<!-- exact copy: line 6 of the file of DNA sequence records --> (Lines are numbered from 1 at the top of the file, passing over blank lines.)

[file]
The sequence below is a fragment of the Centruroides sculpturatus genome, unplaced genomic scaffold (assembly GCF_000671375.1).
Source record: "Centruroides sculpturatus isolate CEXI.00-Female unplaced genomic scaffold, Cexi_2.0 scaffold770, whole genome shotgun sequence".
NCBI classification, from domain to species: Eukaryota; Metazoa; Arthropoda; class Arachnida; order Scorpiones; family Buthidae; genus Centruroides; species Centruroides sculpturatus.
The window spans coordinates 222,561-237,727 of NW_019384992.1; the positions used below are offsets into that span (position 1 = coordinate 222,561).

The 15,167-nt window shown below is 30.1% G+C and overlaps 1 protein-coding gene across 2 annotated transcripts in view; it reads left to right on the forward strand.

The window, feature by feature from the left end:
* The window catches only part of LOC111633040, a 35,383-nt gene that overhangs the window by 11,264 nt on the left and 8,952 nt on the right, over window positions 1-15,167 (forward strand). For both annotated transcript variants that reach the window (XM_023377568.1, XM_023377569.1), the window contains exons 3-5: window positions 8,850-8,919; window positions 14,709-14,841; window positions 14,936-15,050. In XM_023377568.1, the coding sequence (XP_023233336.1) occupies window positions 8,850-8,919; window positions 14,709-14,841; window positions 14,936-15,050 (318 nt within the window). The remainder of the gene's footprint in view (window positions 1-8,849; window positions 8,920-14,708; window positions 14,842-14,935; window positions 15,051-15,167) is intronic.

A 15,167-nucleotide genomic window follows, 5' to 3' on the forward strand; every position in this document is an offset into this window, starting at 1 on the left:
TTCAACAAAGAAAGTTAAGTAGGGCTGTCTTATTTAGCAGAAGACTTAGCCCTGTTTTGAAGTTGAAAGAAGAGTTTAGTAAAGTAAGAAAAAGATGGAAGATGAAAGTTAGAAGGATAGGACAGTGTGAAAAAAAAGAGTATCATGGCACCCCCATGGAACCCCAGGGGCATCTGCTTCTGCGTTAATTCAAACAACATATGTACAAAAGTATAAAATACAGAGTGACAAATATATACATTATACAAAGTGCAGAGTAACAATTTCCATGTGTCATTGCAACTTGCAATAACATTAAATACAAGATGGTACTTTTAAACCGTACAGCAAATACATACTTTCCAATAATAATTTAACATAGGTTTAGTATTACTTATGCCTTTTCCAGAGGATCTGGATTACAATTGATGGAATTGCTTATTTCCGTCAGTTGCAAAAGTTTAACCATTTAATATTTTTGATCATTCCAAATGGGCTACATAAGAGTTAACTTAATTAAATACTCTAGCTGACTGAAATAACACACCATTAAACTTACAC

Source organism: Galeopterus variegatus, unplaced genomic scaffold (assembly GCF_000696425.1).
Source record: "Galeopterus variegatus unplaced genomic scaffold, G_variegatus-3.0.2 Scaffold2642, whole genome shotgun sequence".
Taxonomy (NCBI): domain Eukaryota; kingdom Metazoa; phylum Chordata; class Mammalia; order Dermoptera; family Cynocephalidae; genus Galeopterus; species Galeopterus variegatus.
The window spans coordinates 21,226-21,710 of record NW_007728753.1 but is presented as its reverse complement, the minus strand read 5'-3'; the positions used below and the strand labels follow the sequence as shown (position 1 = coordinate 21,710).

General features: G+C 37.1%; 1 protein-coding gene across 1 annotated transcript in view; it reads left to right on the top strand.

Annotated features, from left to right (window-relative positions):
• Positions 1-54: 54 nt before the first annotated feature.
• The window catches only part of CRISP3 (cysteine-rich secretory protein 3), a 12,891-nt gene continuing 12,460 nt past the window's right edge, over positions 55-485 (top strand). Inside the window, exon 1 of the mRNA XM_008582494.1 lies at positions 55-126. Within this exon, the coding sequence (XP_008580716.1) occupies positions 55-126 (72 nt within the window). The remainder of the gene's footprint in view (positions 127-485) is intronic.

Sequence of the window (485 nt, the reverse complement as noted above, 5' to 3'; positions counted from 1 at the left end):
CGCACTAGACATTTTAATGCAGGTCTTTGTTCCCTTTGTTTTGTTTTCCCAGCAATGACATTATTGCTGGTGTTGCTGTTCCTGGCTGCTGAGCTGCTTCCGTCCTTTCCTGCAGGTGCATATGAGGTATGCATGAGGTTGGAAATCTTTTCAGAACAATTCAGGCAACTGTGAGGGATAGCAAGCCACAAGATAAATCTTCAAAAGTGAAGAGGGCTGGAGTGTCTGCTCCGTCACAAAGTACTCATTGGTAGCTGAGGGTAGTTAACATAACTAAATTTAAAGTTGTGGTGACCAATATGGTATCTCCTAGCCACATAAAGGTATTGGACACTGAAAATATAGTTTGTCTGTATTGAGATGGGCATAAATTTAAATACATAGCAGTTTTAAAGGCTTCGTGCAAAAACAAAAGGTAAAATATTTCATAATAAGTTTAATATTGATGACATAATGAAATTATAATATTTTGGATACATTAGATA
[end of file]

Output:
The window, feature by feature from the left end: